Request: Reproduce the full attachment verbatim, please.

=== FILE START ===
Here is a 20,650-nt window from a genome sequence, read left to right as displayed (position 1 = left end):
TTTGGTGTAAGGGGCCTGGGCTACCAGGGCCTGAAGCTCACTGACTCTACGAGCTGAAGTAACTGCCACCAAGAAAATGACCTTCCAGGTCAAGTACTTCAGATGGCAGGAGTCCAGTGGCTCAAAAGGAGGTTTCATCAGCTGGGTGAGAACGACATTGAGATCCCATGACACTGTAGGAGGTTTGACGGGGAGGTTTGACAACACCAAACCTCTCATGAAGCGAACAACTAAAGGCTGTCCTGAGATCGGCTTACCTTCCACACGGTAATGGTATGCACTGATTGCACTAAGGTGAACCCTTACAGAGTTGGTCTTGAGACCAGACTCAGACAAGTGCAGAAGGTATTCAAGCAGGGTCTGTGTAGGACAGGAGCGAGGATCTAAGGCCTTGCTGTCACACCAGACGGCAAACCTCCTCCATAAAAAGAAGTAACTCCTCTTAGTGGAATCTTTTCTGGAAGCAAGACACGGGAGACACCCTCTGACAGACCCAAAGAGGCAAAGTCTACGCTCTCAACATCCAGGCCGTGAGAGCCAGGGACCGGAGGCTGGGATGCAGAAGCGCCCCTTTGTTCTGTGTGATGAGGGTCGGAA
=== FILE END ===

Here is a 20,650-nt window from a genome sequence, read left to right as displayed (position 1 = left end):
TTTGGTGTAAGGGGCCTGGGCTACCAGGGCCTGAAGCTCACTGACTCTACGAGCTGAAGTAACTGCCACCAAGAAAATGACCTTCCAGGTCAAGTACTTCAGATGGCAGGAGTCCAGTGGCTCAAAAGGAGGTTTCATCAGCTGGGTGAGAACGACATTGAGATCCCATGACACTGTAGGAGGTTTGACGGGGAGGTTTGACAACACCAAACCTCTCATGAAGCGAACAACTAAAGGCTGTCCTGAGATCGGCTTACCTTCCACACGGTAATGGTATGCACTGATTGCACTAAGGTGAACCCTTACAGAGTTGGTCTTGAGACCAGACTCAGACAAGTGCAGAAGGTATTCAAGCAGGGTCTGTGTAGGACAGGAGCGAGGATCTAAGGCCTTGCTGTCACACCAGACGGCAAACCTCCTCCATAAAAAGAAGTAACTCCTCTTAGTGGAATCTTTTCTGGAAGCAAGACACGGGAGACACCCTCTGACAGACCCAAAGAGGCAAAGTCTACGCTCTCAACATCCAGGCCGTGAGAGCCAGGGACCGGAGGCTGGGATGCAGAAGCGCCCCTTTGTTCTGTGTGATGAGGGTCGGAA